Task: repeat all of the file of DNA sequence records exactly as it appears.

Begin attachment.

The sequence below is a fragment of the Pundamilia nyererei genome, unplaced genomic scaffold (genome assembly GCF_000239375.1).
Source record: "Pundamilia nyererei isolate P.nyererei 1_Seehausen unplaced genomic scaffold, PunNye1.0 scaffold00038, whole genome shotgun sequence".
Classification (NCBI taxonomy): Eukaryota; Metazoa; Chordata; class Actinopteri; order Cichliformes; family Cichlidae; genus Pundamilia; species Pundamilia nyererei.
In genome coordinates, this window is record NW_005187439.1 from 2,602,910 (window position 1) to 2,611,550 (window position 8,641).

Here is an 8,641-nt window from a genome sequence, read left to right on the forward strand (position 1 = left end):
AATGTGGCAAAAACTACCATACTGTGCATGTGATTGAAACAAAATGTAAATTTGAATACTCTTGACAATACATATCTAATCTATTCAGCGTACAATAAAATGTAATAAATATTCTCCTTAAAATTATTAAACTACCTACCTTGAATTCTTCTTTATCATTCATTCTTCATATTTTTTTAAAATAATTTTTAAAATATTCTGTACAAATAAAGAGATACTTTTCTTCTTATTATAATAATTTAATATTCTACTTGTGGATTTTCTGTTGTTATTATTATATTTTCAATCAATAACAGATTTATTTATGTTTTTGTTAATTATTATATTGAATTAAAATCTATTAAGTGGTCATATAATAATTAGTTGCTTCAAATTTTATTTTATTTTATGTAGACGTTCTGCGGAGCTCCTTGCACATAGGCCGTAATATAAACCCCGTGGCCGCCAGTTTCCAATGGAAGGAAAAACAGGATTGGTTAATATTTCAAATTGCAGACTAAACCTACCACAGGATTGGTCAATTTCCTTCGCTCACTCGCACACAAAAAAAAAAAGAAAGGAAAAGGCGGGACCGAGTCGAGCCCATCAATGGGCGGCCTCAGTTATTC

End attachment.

The sequence below is a fragment of the Pundamilia nyererei genome, unplaced genomic scaffold (genome assembly GCF_000239375.1).
Source record: "Pundamilia nyererei isolate P.nyererei 1_Seehausen unplaced genomic scaffold, PunNye1.0 scaffold00038, whole genome shotgun sequence".
Classification (NCBI taxonomy): Eukaryota; Metazoa; Chordata; class Actinopteri; order Cichliformes; family Cichlidae; genus Pundamilia; species Pundamilia nyererei.
In genome coordinates, this window is record NW_005187439.1 from 2,602,910 (window position 1) to 2,611,550 (window position 8,641).

Here is an 8,641-nt window from a genome sequence, read left to right on the forward strand (position 1 = left end):
AATGTGGCAAAAACTACCATACTGTGCATGTGATTGAAACAAAATGTAAATTTGAATACTCTTGACAATACATATCTAATCTATTCAGCGTACAATAAAATGTAATAAATATTCTCCTTAAAATTATTAAACTACCTACCTTGAATTCTTCTTTATCATTCATTCTTCATATTTTTTTAAAATAATTTTTAAAATATTCTGTACAAATAAAGAGATACTTTTCTTCTTATTATAATAATTTAATATTCTACTTGTGGATTTTCTGTTGTTATTATTATATTTTCAATCAATAACAGATTTATTTATGTTTTTGTTAATTATTATATTGAATTAAAATCTATTAAGTGGTCATATAATAATTAGTTGCTTCAAATTTTATTTTATTTTATGTAGACGTTCTGCGGAGCTCCTTGCACATAGGCCGTAATATAAACCCCGTGGCCGCCAGTTTCCAATGGAAGGAAAAACAGGATTGGTTAATATTTCAAATTGCAGACTAAACCTACCACAGGATTGGTCAATTTCCTTCGCTCACTCGCACACAAAAAAAAAAAGAAAGGAAAAGGCGGGACCGAGTCGAGCCCATCAATGGGCGGCCTCAGTTATTC